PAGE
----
J. L. BELL is a Massachusetts writer who specializes in (among other things) the start of the American Revolution in and around Boston. He is particularly interested in the experiences of children in 1765-75. He has published scholarly papers and popular articles for both children and adults. He was consultant for an episode of History Detectives, and contributed to a display at Minute Man National Historic Park.

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Sunday, January 14, 2018

A Kitchen for James Hemings

Yet another story of a recent rediscovery comes from Monticello, where archeologists dug under a part of Thomas Jefferson’s estate where bathrooms had been built for visitors during the Bicentennial.

Megan Gannon of Live Science reports on the deep history of what they found:
And, finally, underneath the dirt, the team found the original brick floor of the kitchen where enslaved cooks working in the cellar would have made food to be delivered to the Jeffersons in the top story. The remains of a fireplace and the foundations of four stew stoves were also intact. . . .

Those four foundational compartments of the stew stoves would have been the clean-out, where the ash would have fallen. The actual stoves would have been about waist-high, Ptacek said. Each stove would have had a small hole for hot coals from the fireplace. An iron trivet would have gone above the coals to hold pans. Stew stoves were essential for making dishes that required slow heating and multiple pans. The setup was the equivalent of a modern stovetop, but it was uncommon in North America at the time because it required special training to use.

Stew stoves first became popular in 17th-century France, Neiman said. Previously, during the Renaissance, the cuisine of the rich in Europe involved heavy use of spices imported from far-flung parts of the world. But that changed when spice prices plummeted after European powers took control of resources and trade routes during colonial expansion across the Atlantic and into Asia.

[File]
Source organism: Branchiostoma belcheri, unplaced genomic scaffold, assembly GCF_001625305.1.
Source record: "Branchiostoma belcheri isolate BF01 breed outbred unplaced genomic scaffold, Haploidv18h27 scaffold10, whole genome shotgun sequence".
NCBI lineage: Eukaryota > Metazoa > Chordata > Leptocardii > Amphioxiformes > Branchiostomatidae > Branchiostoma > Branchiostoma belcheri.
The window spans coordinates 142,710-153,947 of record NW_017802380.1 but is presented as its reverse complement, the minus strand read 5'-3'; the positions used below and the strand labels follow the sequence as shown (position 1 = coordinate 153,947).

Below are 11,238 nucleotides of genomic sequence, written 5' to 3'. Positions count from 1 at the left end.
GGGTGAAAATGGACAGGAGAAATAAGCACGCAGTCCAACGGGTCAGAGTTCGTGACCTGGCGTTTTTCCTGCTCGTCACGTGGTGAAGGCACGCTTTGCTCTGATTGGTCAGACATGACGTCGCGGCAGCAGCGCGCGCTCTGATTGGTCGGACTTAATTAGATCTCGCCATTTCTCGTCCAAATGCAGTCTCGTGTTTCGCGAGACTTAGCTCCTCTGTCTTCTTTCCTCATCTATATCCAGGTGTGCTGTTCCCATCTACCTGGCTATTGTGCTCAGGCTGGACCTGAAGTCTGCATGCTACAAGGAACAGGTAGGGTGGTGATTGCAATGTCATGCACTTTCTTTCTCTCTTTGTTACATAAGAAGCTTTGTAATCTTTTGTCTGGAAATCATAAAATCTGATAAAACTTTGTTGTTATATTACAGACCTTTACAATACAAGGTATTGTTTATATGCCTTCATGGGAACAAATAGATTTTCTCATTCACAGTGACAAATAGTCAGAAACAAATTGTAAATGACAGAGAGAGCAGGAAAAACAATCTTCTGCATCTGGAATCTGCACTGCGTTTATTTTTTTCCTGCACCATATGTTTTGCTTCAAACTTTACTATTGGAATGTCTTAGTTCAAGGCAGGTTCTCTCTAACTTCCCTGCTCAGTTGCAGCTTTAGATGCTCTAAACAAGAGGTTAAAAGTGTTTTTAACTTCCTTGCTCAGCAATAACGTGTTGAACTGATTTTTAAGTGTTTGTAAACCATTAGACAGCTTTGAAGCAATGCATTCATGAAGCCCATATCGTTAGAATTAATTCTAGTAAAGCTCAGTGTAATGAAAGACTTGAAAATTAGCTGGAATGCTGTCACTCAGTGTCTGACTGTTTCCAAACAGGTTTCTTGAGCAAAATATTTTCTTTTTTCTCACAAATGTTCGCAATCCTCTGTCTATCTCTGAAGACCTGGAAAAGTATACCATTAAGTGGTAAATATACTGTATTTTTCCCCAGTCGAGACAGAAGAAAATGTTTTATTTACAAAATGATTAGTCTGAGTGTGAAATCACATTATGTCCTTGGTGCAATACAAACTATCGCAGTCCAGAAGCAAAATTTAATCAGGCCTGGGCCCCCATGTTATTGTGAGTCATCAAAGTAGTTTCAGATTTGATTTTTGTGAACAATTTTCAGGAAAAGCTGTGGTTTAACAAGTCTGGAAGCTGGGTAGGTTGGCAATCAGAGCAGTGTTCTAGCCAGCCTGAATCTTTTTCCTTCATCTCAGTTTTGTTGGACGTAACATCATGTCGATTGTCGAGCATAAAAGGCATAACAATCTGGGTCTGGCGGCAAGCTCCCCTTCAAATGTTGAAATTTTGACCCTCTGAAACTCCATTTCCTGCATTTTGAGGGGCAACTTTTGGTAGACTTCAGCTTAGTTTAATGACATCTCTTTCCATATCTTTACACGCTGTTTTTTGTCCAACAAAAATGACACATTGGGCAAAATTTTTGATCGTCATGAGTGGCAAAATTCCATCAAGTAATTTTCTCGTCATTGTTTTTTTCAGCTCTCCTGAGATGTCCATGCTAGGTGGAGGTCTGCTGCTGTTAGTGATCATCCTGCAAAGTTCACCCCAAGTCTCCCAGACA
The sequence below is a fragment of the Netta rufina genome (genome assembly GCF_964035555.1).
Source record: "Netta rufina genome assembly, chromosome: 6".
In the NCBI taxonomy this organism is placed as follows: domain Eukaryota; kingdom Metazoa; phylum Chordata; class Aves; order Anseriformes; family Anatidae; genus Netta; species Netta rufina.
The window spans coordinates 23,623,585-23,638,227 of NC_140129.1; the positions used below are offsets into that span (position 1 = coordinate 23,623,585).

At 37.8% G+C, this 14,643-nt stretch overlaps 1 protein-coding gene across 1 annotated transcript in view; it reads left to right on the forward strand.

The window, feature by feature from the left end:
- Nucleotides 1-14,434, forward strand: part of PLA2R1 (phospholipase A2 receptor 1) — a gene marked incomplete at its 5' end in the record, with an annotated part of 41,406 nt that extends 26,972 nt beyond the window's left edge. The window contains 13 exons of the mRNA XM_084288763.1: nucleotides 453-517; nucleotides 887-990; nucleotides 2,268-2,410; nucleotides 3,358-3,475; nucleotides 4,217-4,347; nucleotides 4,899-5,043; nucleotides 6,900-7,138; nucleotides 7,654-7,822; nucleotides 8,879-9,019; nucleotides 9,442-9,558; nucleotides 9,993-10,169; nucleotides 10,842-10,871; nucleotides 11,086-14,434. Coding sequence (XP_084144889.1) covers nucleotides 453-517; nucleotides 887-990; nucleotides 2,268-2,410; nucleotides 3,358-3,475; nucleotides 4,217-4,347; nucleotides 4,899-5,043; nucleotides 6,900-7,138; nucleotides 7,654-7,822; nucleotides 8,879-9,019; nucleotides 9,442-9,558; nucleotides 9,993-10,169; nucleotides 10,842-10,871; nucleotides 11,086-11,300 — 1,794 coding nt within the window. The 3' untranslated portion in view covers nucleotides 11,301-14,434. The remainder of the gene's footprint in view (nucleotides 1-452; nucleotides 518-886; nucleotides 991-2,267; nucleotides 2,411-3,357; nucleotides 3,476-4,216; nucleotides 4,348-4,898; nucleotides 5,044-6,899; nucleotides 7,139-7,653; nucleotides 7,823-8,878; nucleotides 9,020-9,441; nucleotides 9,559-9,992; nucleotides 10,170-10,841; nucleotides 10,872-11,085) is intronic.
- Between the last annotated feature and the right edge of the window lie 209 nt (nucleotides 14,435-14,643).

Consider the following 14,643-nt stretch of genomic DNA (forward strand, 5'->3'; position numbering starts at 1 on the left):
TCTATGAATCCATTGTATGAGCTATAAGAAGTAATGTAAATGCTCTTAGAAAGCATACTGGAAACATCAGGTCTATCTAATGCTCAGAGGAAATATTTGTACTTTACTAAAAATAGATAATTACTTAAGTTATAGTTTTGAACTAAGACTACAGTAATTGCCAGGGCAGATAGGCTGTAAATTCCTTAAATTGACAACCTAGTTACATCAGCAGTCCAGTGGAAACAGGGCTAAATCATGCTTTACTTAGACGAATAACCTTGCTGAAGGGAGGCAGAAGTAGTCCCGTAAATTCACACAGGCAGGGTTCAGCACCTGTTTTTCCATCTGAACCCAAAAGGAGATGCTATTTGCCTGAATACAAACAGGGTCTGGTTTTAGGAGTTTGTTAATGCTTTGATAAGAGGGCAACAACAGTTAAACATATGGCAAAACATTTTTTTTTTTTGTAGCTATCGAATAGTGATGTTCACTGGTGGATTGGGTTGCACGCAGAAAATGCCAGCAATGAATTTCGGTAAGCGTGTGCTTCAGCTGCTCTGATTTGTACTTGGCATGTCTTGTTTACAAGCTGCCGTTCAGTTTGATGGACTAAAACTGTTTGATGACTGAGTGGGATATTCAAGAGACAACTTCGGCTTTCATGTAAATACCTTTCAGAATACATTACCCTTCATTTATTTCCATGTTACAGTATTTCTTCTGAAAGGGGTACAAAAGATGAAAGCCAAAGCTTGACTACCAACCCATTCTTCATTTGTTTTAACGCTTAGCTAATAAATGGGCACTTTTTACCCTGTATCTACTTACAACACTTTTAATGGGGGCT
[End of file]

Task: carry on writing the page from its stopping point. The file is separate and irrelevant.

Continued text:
“All the sudden, highly spiced foods are no longer the way you signal you’re wealthy,” Neiman said.

The new type of cuisine perfected by French aristocrats as a form of status competition was extremely labor intensive. Their “sumptuous multicourse meals,” Neiman, said, involved fresh veggies, fresh meats and slowly heated sauces based on cream, butter and eggs, without a lot of spice so that the natural flavors of the food could shine through.

Jefferson had an affinity for French cooking, and he likely first encountered stew stoves during his education at the College of William and Mary in Williamsburg, Virginia. He was a frequent guest at the colonial governor’s palace in Williamsburg, which was one of the few places to have stew stoves at the time.

But Jefferson must have become much more familiar with this style of cooking when he served as the U.S. minister to France from 1784 to 1789. As soon as Jefferson took this diplomatic position, he wrote to his future secretary that he wanted to take then-19-year-old [James] Hemings to France “for a particular purpose,” which turned out to be having him trained in the art of French cooking. The archaeologists at Monticello think the stew stoves were likely part of a kitchen upgrade Jefferson made when he returned from Paris.
Jefferson liked Hemings’s cooking so much that he took the younger man to Philadelphia when he started to work in the federal government, and even to New England when he and James Madison went on a sightseeing and party-building tour.

In 1793 Jefferson and Hemings made an unusual deal: the cook would keep working at Monticello until he had trained his younger brother in that kitchen, and then become free. Peter Hemings in turn was the Monticello chef from 1796 to 1809 before becoming the estate’s brewer after President Jefferson brought Edith Fossett home from Washington, D.C. to those stew stoves.

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